Glencore’s risk appetite dwindles, fueling focus on safer regions
Glencore Inc’s (GLEN.L) penchant for risk has long been mining industry lore, but the company is quickly expanding into a part of the world that would have been improbable just a few years ago: Minnesota.
The Swiss-based commodity trader took majority control last June of PolyMet Mining Corp (POM.TO), which is developing a mine in the Midwest state near the Canadian border estimated to hold a century’s worth of copper and nickel, critical to the development of electric vehicles.
It is the first time that Glencore has controlled a major mining project in the United States, where President Donald Trump has cut mining regulations and red tape in a bid to encourage domestic mining, a marked change from predecessor Barack Obama, who favored stricter oversight of the sector and slowed or halted several large mining projects.
Glencore for years has operated in regions considered high-risk, high-reward, making its shares a draw for some investors who saw the more conservative investing policies of peers, including BHP Group PLC (BHPB.L), as too tame.
But displeasure from institutional investors and the electric vehicle industry with cobalt mining techniques and dangerous conditions has risen. In June, at least 41 illegal miners were killed at Glencore’s Congo operations.
In the last year, Glencore’s shares have underperformed global peers BHP and Rio Tinto (RIO.L), which have largely avoided the fray in part by sticking with higher margin bulk commodities, including iron ore and coking coal, both ingredients for steel-making.
“It’s hard to tell if Glencore is doing enough to mitigate risk, but they seem to be taking initiative,” said David Neuhauser of Livermore Partners, which holds Glencore shares.
Alongside Minnesota’s PolyMet, Glencore has invested in Canada’s First Cobalt Corp (FCC.V) to restart an Ontario refinery, started a new copper concentrates blending facility in Taiwan, and also is searching for non-Russian sources of aluminum, expressing an interest in buying Rio’s operations in Iceland.
Glencore has also held very early discussions about cobalt in Kazakhstan, industry sources said, talks that come after the company said it will halt output of the metal in Congo for at least two years.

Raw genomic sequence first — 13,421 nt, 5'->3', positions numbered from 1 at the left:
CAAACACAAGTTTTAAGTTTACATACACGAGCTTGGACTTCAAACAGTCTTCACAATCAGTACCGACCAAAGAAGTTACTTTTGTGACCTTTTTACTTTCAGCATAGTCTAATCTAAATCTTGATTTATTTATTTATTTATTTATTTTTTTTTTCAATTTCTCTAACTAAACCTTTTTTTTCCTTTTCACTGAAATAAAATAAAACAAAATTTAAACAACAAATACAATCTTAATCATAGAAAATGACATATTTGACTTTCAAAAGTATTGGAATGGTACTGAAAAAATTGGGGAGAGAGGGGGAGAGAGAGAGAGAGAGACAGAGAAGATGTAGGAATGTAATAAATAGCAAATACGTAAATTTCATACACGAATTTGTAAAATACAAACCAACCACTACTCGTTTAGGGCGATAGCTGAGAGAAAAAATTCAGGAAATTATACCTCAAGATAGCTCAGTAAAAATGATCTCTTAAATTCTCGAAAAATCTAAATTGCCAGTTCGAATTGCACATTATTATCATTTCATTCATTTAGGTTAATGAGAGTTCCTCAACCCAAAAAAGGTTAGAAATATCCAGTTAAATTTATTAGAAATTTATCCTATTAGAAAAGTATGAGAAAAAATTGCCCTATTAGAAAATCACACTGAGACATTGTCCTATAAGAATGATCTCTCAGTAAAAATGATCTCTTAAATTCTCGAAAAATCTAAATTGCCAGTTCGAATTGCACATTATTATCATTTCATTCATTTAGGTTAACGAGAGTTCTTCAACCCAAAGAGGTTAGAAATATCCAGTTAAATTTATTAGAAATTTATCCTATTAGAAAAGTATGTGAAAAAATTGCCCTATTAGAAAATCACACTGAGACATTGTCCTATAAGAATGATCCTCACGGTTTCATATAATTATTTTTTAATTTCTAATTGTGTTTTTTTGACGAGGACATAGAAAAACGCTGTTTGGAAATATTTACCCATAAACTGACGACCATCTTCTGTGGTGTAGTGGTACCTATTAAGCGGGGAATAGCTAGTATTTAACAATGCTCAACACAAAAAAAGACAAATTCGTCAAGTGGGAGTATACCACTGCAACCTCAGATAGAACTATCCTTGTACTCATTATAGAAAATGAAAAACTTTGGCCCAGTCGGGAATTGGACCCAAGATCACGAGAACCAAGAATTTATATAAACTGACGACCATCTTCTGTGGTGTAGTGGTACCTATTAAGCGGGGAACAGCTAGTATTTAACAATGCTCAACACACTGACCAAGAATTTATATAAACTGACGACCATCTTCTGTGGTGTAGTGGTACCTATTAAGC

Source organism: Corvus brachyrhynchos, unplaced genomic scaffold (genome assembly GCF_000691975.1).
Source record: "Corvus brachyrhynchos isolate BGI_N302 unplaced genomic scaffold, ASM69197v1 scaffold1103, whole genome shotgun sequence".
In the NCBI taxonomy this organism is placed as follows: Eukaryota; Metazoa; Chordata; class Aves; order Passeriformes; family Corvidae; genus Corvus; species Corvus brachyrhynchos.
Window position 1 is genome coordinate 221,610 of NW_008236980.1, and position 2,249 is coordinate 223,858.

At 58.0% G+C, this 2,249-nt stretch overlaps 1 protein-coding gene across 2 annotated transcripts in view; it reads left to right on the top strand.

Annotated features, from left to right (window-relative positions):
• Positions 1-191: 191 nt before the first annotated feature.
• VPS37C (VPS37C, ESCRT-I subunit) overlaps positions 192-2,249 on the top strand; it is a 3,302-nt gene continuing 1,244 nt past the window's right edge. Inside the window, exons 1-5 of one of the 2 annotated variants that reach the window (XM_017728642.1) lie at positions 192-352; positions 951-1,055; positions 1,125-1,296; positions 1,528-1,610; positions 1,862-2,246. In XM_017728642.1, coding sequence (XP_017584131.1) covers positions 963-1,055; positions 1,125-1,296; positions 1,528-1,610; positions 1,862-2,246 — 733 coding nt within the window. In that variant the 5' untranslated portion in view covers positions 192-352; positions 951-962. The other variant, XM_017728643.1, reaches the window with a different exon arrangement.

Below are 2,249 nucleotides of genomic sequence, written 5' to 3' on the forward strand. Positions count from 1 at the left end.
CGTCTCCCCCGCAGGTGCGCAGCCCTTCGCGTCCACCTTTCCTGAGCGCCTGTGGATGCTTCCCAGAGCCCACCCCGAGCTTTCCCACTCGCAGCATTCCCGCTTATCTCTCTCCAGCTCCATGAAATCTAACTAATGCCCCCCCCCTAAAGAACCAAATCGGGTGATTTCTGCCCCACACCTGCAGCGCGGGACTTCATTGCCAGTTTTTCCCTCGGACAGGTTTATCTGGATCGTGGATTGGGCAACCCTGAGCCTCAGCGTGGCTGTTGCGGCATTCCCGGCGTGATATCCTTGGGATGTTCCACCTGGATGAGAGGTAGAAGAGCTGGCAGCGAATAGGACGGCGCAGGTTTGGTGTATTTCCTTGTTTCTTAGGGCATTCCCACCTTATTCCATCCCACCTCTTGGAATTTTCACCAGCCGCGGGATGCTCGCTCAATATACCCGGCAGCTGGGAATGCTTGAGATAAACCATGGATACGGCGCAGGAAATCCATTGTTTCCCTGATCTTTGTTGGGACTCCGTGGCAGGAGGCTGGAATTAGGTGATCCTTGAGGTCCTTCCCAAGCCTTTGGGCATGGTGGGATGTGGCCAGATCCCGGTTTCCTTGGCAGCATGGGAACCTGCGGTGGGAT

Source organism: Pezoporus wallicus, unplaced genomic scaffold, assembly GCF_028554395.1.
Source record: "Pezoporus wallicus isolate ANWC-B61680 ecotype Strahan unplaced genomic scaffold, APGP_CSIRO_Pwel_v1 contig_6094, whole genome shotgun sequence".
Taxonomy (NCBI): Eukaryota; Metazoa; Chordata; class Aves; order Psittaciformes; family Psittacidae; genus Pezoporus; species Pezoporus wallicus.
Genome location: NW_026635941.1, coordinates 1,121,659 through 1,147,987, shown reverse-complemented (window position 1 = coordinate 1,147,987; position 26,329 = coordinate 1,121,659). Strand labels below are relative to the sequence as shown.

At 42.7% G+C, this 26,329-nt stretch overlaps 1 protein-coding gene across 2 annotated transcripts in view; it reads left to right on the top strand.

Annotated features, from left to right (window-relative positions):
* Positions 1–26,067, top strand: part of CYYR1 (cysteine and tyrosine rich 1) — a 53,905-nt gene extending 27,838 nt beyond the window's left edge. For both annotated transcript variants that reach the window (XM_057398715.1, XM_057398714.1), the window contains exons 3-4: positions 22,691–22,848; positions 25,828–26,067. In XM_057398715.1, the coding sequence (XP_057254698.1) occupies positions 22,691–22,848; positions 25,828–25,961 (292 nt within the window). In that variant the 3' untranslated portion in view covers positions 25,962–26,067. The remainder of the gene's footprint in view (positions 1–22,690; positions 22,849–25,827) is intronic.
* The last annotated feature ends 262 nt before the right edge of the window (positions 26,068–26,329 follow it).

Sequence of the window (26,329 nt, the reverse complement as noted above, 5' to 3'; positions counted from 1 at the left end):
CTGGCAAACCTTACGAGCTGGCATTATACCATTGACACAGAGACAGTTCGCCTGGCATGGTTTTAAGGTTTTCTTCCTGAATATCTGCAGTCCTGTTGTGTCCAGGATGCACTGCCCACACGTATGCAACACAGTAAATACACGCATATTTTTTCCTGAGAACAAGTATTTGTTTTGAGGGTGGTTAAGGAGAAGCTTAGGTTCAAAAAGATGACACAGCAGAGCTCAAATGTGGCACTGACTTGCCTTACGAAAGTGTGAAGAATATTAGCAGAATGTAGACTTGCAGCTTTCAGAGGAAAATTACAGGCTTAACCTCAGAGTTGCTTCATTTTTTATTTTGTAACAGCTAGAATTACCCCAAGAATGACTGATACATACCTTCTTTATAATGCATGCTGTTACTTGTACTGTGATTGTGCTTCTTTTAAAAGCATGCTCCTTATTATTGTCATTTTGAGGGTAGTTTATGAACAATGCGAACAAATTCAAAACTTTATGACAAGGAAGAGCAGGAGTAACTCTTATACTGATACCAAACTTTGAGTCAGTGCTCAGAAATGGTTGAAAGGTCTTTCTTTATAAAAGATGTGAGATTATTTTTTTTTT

That’s a sign that “the (automakers) are paying more attention to the geography and reputation risk of their supply chain,” forcing change at Glencore, said Frances Hudson of Aberdeen Standard, which holds the company’s shares.
A Glencore spokesman declined to comment for this article.
A BMO Capital Markets analyst earlier this week cut its price target on Glencore, citing in part uncertainty around the company’s Congo operations.
Glencore said last month that its profit in the first half of the year fell 32 percent due weakness in the company’s cobalt operations and sliding prices for the metal, results that sent its shares to their lowest level since 2016.
To be sure, Glencore has operated for years in Australia and other countries considered safe havens for miners.
The company inked a deal this year to supply cobalt to BMW (BMWG.DE), but only cobalt produced from its Murrin Murrin mine in Australia.
Glencore took majority control of PolyMet in a debt-for-equity swap that boost its stake from about 30 percent of the smaller miner’s shares to about 72 percent. That transaction made PolyMet debt-free.
PolyMet earlier this year received the last of the permits it needs to begin construction of the open pit Northmet mine in the state’s Iron Range, a rural region about 200 miles (322 km north of Minneapolis. Once operational, the mine is expected to produce 255 million tonnes of copper and nickel over the next century.
A former steel mill near the deposit is being renovated to hold processing equipment. PolyMet had previously committed to providing all of its ore to Glencore.
“PolyMet has potential and has the right zip code,” said Neuhauser of Livermore Partners.
PolyMet will remain the mine’s developer and operator. The company plans to produce 310 million pounds of copper annually when fully operational, about 3 percent of the copper that Glencore produced in 2018.
Glencore is moving to incorporate PolyMet into its financial reporting and having it use Glencore’s own auditor, Deloitte [DLTE.UL]. PolyMet had previously used PricewaterhouseCoopers.
Glencore, which added its longtime executive Peter Freyberg to the PolyMet board, has also begun organizing meetings with potential financiers for the project, with PolyMet needing about $1 billion to develop Northmet.
Operating in the United States does present its own set of challenges. The United Steelworkers union, which represents miners in the country, has given Glencore a “silver medal” in “corporate irresponsibility” due in part to what it has labeled tax evasion and anti union-intimidation. The union says it represents 850,000 workers in the United States, though it does not break that figure down by industry.
The Minnesota Center for Environmental Advocacy said Glencore’s safety record “should concern every Minnesotan.”
PolyMet Chief Executive Jon Cherry said opponents to mining were putting up a “false choice between environment and technology.”
“These metals will be mined somewhere in the world,” he told Reuters. “The discussion should be around how you mine and making sure it’s done responsibly.”
(By Ernest Scheyder, Barbara Lewis and Gui Qing Koh; Editing by Edward Tobin)